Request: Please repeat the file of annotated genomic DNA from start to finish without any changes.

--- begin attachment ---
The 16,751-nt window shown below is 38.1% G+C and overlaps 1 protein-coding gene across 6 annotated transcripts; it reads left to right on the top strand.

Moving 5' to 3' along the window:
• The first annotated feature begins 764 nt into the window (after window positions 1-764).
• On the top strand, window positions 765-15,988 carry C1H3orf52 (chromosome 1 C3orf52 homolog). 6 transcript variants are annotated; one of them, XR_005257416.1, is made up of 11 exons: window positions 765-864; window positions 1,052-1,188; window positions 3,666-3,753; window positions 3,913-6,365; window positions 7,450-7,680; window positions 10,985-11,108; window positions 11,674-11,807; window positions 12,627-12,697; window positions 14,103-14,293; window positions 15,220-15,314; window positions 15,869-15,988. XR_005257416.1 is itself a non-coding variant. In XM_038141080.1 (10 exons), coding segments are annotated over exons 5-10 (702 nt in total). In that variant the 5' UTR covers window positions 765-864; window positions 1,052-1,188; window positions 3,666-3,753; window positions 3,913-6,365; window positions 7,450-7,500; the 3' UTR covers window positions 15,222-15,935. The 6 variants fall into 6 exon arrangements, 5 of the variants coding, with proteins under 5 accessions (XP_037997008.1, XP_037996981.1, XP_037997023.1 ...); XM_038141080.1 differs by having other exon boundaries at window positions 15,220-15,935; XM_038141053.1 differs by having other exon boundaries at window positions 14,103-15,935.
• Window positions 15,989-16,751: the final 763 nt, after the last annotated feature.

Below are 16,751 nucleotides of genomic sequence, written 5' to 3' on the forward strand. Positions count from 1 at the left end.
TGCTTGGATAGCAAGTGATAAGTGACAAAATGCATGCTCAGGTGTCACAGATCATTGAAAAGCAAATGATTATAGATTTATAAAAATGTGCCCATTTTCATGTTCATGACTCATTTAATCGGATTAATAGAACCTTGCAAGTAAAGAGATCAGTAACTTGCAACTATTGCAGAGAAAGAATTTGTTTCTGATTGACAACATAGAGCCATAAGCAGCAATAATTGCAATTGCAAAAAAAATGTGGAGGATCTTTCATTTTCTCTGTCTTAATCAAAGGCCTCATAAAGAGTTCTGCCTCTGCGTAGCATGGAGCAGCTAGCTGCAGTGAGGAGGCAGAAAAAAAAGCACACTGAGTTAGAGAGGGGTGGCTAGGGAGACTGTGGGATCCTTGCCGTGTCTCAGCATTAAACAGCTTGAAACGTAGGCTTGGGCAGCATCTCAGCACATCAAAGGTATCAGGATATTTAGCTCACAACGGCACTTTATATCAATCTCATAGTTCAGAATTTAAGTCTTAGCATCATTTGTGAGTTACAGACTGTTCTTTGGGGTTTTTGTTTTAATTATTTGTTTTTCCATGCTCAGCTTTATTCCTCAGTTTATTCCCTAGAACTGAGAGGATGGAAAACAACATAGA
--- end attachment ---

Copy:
The 16,751-nt window shown below is 38.1% G+C and overlaps 1 protein-coding gene across 6 annotated transcripts; it reads left to right on the top strand.

Moving 5' to 3' along the window:
• The first annotated feature begins 764 nt into the window (after window positions 1-764).
• On the top strand, window positions 765-15,988 carry C1H3orf52 (chromosome 1 C3orf52 homolog). 6 transcript variants are annotated; one of them, XR_005257416.1, is made up of 11 exons: window positions 765-864; window positions 1,052-1,188; window positions 3,666-3,753; window positions 3,913-6,365; window positions 7,450-7,680; window positions 10,985-11,108; window positions 11,674-11,807; window positions 12,627-12,697; window positions 14,103-14,293; window positions 15,220-15,314; window positions 15,869-15,988. XR_005257416.1 is itself a non-coding variant. In XM_038141080.1 (10 exons), coding segments are annotated over exons 5-10 (702 nt in total). In that variant the 5' UTR covers window positions 765-864; window positions 1,052-1,188; window positions 3,666-3,753; window positions 3,913-6,365; window positions 7,450-7,500; the 3' UTR covers window positions 15,222-15,935. The 6 variants fall into 6 exon arrangements, 5 of the variants coding, with proteins under 5 accessions (XP_037997008.1, XP_037996981.1, XP_037997023.1 ...); XM_038141080.1 differs by having other exon boundaries at window positions 15,220-15,935; XM_038141053.1 differs by having other exon boundaries at window positions 14,103-15,935.
• Window positions 15,989-16,751: the final 763 nt, after the last annotated feature.

Below are 16,751 nucleotides of genomic sequence, written 5' to 3' on the forward strand. Positions count from 1 at the left end.
TGCTTGGATAGCAAGTGATAAGTGACAAAATGCATGCTCAGGTGTCACAGATCATTGAAAAGCAAATGATTATAGATTTATAAAAATGTGCCCATTTTCATGTTCATGACTCATTTAATCGGATTAATAGAACCTTGCAAGTAAAGAGATCAGTAACTTGCAACTATTGCAGAGAAAGAATTTGTTTCTGATTGACAACATAGAGCCATAAGCAGCAATAATTGCAATTGCAAAAAAAATGTGGAGGATCTTTCATTTTCTCTGTCTTAATCAAAGGCCTCATAAAGAGTTCTGCCTCTGCGTAGCATGGAGCAGCTAGCTGCAGTGAGGAGGCAGAAAAAAAAGCACACTGAGTTAGAGAGGGGTGGCTAGGGAGACTGTGGGATCCTTGCCGTGTCTCAGCATTAAACAGCTTGAAACGTAGGCTTGGGCAGCATCTCAGCACATCAAAGGTATCAGGATATTTAGCTCACAACGGCACTTTATATCAATCTCATAGTTCAGAATTTAAGTCTTAGCATCATTTGTGAGTTACAGACTGTTCTTTGGGGTTTTTGTTTTAATTATTTGTTTTTCCATGCTCAGCTTTATTCCTCAGTTTATTCCCTAGAACTGAGAGGATGGAAAACAACATAGA